Pain in Spine: Which Diagnostic Test Do I Need?
Though most spinal problems cause symptoms of pain in the neck, back, arm or leg, the underlying cause of that pain can differ for different patients. It is important to understand the exact source of the pain in order to apply the right treatment. While some spinal ailments (infection, fracture, tumour) are fairly straightforward, other conditions require specific diagnostic testing. Further, sooner an accurate diagnosis is made, the sooner a patient can be given appropriate treatment for the pain and return to everyday activities.
A medical history in form of questions is important for a doctor in determining the source of pain in spine. These range from the onset of the pain (sudden or gradual), situations that worsen or improve pain, any prior history of similar pain, along with recent illnesses and associated symptoms.
During a physical examination, a doctor looks for the following:
- Signs of nerve damage as patient walks on heels, toes, and sole of feet.
- Reflexes, using a reflex hammer at the knee and behind the ankle.
- Testing of nerve, muscle strength and any tension on sciatic nerve by asking patient to lift leg while lying flat on the back.
- Testing for sensation using pin, paper clip or sharp object.
Depending on the patient’s response, the doctor may also carry out a pelvic, abdominal or rectal examination to look for signs of any disease that could be causing the pain in spine.
- X-rays – An x-ray uses radioactive materials to generate pictures of bone, and in case of spinal testing, it can look for any signs of decrease in height between spinal discs, bone spurs, hardening of nerve bundles, facet hypertrophy, and instability due to extension of limbs. Patient is asked to lie still on a table and hold specific positions while x-ray images are taken of the spine.
- Magnetic Resonance Imaging (MRI) scan – An MRI scan creates computer-generated images using magnetic and radio waves. While an x-ray can only take images of the bone, MRI can cut through the spine and detect any abnormality in soft tissues like nerves and ligaments. It can also show dehydration of spinal discs, facet joint hypertrophy, stenosis or herniated disc. The patient is asked to lie on a table that slides into machine with large, round tunnel. Images taken by the machine’s scanner are relayed to a computer. Read more here.
- Computer Assisted Tomography (CAT) scan – A CAT scan can show images of both bone and soft tissue. It generates cross-sectional images of spine, allowing each section of spine to be viewed separately. It can detect degeneration of bones and spine disc issues. However, the CAT scan images are not as clear as x-ray or MRI. CAT scan is often used along with myelogram to make soft tissues more easily visible. Patient is asked to lie on a table that slides into a large scanner.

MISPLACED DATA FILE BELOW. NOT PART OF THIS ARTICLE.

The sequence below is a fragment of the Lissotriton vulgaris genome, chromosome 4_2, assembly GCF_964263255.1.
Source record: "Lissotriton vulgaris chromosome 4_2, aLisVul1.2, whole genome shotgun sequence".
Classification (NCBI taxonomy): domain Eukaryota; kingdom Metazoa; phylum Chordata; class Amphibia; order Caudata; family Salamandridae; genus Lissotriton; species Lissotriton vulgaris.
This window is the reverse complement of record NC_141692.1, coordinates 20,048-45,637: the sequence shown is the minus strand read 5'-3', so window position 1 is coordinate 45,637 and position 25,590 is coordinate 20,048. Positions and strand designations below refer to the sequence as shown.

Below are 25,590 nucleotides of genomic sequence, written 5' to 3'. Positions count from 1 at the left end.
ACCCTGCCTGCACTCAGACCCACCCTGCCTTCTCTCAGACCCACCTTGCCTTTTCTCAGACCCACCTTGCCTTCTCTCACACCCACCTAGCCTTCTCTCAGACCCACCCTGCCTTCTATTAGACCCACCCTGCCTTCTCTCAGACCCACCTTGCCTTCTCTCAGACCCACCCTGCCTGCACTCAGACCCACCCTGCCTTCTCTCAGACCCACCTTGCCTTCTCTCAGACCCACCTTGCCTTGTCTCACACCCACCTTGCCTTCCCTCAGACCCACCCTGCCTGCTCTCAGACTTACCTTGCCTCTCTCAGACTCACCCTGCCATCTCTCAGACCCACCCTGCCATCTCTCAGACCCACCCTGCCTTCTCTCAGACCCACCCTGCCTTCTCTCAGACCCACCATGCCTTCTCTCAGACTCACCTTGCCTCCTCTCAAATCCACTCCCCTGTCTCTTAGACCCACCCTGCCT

- Myelogram – It is an older test that examines spinal cord and spinal canal. Using a spinal tap (inserting a needle in the lower back and into the spinal canal), a doctor injects a special x-ray dye into the spinal sac. The dye mixes with spinal fluid and shows up in x-ray images. The images outline the spinal cord and nerve roots, which allow the doctor to identify any issue with the discs. The patient lies on a tilting table; flow of the dye in the spinal region as the table tilts shows any indentation or abnormal shape. Myelogram is often combined with x-rays or CAT scan to give better images.
- Bone scan – A bone scan is used to locate the spinal area causing a problem. A radioactive material called a ‘tracer’ is injected into the bloodstream through an IV injection. The chemical travels to and attaches itself to any area in a bone undergoing rapid changes. The radioactivity sent out by the tracer is captured in form of images by a special camera. A bone scan helps to identify a problem area such as bone tumours or compression fractures, and can also determine bone density and osteoporosis.
Electromyogram (EMG) – Using tiny electrodes that are inserted into muscles of the lower spine, EMG helps to determine the function of nerve roots leaving the spine. It detects abnormal electric signals in the muscles, and can show if a nerve (that is supplied by the muscle) is being irritated as it leaves the spine.
Facet joint block
Facet joint block is a procedure that determines if a facet joint is irritated or inflamed. A local anaesthetic medication is injected into the joint – if all pain being experienced by a patient goes away after a while, the facet joint is identified as the problem.
Bone density screening
Bone densitometry measures the bone density and mineral content using a small amount of x-ray or ultrasound to create images of finer or heel. It is useful in screening patients for a more advanced test, the DXA scan.
The DXA scan or bone density test uses a special X-Ray machine called a DXA (dual energy X-ray absorptiometry) to scan spine, hip or entire body for early loss of bone. (Chronic bone loss can lead to spinal fractures)
This is used to obtain a sample of the cerebrospinal fluid, which surrounds the spinal cord. Spinal tap checks the content of the fluid and its pressure to look for bleeding, infection, inflammation or rise in protein level that could indicate infection, tumour or haemorrhage around the brain or spinal cord. A needle is inserted into the spinal canal in the lumbar area to obtain the sample.
This involves an x-ray exam of the intervertebral discs to determine any damage to them and for assessing surgery. A dye is injected into the centre of the injured spinal disc, which becomes visible on x-ray film and a fluoroscope screen. This test is more advanced than an x-ray or myelogram in identifying disc problems.
If you want to get checked by the best doctor in your area, call us at 1800 1022 733 or visit Credihealth for guidance by our in-house doctors.